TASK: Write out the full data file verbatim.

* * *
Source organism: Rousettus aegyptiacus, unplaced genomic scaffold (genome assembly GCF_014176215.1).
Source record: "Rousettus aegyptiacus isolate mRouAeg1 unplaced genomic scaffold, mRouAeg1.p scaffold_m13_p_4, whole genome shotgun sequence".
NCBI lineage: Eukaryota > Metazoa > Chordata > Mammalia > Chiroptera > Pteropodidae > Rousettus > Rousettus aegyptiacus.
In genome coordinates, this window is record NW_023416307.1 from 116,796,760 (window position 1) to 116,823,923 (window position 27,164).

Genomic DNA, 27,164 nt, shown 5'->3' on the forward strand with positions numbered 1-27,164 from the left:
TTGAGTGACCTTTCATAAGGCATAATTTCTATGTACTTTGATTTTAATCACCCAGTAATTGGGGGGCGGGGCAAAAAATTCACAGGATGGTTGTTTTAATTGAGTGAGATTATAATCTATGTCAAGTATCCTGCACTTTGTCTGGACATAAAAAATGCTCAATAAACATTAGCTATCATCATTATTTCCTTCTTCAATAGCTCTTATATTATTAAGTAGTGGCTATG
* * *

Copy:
Source organism: Rousettus aegyptiacus, unplaced genomic scaffold (genome assembly GCF_014176215.1).
Source record: "Rousettus aegyptiacus isolate mRouAeg1 unplaced genomic scaffold, mRouAeg1.p scaffold_m13_p_4, whole genome shotgun sequence".
NCBI lineage: Eukaryota > Metazoa > Chordata > Mammalia > Chiroptera > Pteropodidae > Rousettus > Rousettus aegyptiacus.
In genome coordinates, this window is record NW_023416307.1 from 116,796,760 (window position 1) to 116,823,923 (window position 27,164).

Genomic DNA, 27,164 nt, shown 5'->3' on the forward strand with positions numbered 1-27,164 from the left:
TTGAGTGACCTTTCATAAGGCATAATTTCTATGTACTTTGATTTTAATCACCCAGTAATTGGGGGGCGGGGCAAAAAATTCACAGGATGGTTGTTTTAATTGAGTGAGATTATAATCTATGTCAAGTATCCTGCACTTTGTCTGGACATAAAAAATGCTCAATAAACATTAGCTATCATCATTATTTCCTTCTTCAATAGCTCTTATATTATTAAGTAGTGGCTATG